In conclusion, I can say that there do seem to be some relatively sane Tory candidates, and in any council election coming across as a compassionate, relatively sane person is part of the battle. And then there are candidates like Mr. Ionides who I find, from that survey, to be rather useless if I'm honest. 

So far, so bad. Lets move on to another party with the next blog post, I'll do Labour...


  1. Does Mr Ionides mean the county Travel For Work scheme? Which, while of interest to cyclists is not a cycle-only scheme.

    I'd forgive a slip in a spoken interview, but it's not as if he couldn't have looked it up if he was going to try to plug it.

    I am pro-Travel For Work as being a bit handy for some things. I'm skeptical about how much it actually increases cycling. It's notable how many of the employer members are Cambridge-based - it's following existing cyclists, not creating new ones.

    I only know about it because my employer used to be a member. When they mysteriously disappeared from the list, no-one at the company could remember signing up for it and denied they ever had been (I'd used the discount, so sure that we were). Obviously some failure in outreach and continued communication even with existing members. How such a scheme can therefore claim to increase cycling it a bit mysterious: not many know about it.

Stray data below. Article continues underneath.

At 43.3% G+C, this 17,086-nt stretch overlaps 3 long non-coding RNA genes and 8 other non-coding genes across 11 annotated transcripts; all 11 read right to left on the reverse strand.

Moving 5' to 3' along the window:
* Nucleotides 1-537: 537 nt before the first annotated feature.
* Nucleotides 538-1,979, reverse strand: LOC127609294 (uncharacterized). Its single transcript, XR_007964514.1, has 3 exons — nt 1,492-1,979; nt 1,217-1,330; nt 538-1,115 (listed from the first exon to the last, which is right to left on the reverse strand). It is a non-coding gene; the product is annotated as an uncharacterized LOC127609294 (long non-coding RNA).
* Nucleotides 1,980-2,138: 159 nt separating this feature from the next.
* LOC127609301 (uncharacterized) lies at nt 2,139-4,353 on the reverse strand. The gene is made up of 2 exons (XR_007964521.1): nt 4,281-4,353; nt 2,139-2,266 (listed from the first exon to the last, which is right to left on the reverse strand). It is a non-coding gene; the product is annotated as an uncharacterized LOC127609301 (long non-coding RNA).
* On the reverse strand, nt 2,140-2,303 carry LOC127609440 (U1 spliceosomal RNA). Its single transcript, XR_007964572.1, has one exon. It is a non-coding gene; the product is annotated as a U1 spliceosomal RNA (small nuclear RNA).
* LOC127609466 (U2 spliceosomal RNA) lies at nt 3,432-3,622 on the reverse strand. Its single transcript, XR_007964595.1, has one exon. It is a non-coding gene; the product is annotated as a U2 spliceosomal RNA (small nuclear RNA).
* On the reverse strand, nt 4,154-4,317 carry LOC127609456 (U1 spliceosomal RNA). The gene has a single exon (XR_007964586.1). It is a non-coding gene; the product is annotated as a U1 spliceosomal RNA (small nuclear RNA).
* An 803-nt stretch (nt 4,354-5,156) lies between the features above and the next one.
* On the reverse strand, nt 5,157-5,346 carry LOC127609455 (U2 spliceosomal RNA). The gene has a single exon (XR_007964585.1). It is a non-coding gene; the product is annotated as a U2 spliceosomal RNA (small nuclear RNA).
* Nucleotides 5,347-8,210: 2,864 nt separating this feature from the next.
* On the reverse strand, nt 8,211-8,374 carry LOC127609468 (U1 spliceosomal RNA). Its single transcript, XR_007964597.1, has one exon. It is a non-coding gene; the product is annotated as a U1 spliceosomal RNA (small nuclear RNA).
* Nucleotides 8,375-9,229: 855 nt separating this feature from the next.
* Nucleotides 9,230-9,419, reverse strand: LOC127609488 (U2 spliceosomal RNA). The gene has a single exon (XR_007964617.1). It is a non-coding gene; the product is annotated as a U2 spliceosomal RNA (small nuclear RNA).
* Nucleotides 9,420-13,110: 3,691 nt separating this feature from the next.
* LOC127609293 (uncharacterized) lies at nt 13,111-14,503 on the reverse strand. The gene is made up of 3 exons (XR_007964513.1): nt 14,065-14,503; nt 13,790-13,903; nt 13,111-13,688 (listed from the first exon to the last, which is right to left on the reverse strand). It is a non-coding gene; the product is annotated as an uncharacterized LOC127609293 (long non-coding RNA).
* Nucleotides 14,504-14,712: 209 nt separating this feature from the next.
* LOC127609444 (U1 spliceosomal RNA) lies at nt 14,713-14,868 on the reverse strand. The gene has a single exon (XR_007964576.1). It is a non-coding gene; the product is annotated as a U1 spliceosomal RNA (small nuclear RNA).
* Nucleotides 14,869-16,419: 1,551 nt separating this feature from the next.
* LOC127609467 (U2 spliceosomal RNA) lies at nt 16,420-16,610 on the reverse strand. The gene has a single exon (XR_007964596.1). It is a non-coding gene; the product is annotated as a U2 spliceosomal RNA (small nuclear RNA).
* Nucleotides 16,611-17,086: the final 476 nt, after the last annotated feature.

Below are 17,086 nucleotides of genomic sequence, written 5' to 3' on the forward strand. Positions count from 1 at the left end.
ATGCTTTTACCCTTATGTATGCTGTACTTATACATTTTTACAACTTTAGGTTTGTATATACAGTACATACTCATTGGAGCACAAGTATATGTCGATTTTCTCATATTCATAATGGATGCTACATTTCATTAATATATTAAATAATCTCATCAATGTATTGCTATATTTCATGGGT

1. I think he's keen to be positive about what his party have done, despite the fact they have done nearly feck all. I'm less annoyed by him raising this scheme in that context than I am by the fact that he and other Tory candidates patronise us by saying that there is a complicated balance to be struck between our safety and other issues. That, right there, is the admission that we aren't important enough for them to care about.

    2. I think he's keen to be positive about what his party have done, despite the fact they have done nearly feck all. I'm less annoyed by him raising this scheme in that context than I am by the fact that he and other Tory candidates patronise us by saying that there is a complicated balance to be struck between our safety and other issues. That, right there, is the admission that we aren't important enough for them to care about.

    3. I think there probably is a balance to be struck between the needs of different groups of road users.

      The problem is that we need to reverse half a century of car-centrism to have a chance at balance.